Despite their injury problems, Inzamam is confident in his team: "The batting is more experienced than the bowling and if we put a big score on the board we have a chance to win this game."



Spin king: Danish Kaneria is Pakistan's key weapon in the absence of Shoaib Akhtar and Rana Naved-ul-Hasan © Getty Images
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England, too, are in the position - a familiar one to them - of having to patch-up their bowling attack. It's a case of gaining one and possibly losing yet another. Steve Harmison is back but Matthew Hoggard is still a doubt and a decision won't to be made until the final minute. With the warm weather around, Monty Panesar will have a key role. "If he [Panesar] can go at two an over in India against their batsmen, it proves he's pretty tricky to get away," said Strauss, "so if people do go after him, he's got more chance of taking wickets."

Undoubtedly the strength of both sides is in the batting. If Pakistan so desire they could have Kamran Akmal as low as No. 8 although the loss of Malik and Younis would cause some problems. Salman Butt and Faisal Iqbal will come in at the top of the order if both the others are ruled out.

England's top-order oozes runs, or at least it should do. It only performed in fits-and-starts against Sri Lanka, usually relying heavily on Kevin Pietersen and Marcus Trescothick. With the captaincy armband, Strauss needs to rediscover the art of making Tests centuries while Paul Collingwood and Ian Bell are probably fighting over one spot when Flintoff returns and must convert starts into substance.

It is impossible for England not to look ahead but, while the wheels have not come off the Test side in the same way as the one-day team, they are starting to look distinctly wobbly. They know the winter challenges but must forget what is happening in four months time. It is the here and now which is important and that starts at Lord's tomorrow morning.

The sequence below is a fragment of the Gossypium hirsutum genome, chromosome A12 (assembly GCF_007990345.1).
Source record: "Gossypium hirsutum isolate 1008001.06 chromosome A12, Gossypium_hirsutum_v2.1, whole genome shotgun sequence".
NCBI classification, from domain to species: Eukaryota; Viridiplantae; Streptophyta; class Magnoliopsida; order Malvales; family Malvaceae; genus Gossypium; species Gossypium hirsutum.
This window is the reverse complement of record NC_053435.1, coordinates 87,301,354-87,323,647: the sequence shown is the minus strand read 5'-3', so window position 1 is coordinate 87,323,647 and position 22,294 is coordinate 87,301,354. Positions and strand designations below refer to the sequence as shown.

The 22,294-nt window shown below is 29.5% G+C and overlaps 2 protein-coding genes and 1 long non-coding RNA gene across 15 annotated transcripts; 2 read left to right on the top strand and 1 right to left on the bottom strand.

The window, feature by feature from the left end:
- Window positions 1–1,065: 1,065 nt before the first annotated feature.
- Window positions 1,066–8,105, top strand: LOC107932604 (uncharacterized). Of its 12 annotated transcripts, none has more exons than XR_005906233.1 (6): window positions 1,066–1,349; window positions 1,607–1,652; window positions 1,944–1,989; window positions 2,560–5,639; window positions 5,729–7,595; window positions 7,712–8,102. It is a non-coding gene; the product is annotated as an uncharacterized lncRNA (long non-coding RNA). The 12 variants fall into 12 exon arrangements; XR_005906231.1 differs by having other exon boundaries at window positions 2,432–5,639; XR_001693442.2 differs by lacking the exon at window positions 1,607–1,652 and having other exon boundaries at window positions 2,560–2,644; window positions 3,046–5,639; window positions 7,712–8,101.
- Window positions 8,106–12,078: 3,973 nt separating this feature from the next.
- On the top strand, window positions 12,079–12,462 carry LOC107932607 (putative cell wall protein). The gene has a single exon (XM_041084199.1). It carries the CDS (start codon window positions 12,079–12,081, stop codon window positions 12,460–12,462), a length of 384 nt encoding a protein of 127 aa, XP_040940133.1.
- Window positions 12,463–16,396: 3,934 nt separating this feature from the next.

England (probable) 1 Marcus Trescothick, 2 Andrew Strauss (capt), 3 Alastair Cook, 4 Kevin Pietersen, 5 Paul Collingwood, 6 Ian Bell, 7 Geraint Jones (wk), 8 Liam Plunkett, 9 Matthew Hoggard/Jon Lewis, 10 Steve Harmison, 11 Monty Panesar

Pakistan (probable) 1 Salman Butt, 2 Imran Farhat, 3 Faisal Iqbal, 4 Mohammad Yousuf, 5 Inzamam-ul-Haq (capt), 6 Shahid Afridi, 7 Abdul Razzaq 8 Kamran Akmal (wk), 9 Mohammad Sami, 10 Umar Gul, 11 Danish Kaneria

Andrew McGlashan is editorial assistant of Cricinfo

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Andrew McGlashan Assistant Editor Andrew arrived at ESPNcricinfo via Manchester and Cape Town, after finding the assistant editor at a weak moment as he watched England's batting collapse in the Newlands Test. Andrew began his cricket writing as a freelance covering Lancashire during 2004 when they were relegated in the County Championship. In fact, they were top of the table when he began reporting on them but things went dramatically downhill. He likes to let people know that he is a supporter of county cricket, a fact his colleagues will testify to and bemoan in equal quantities.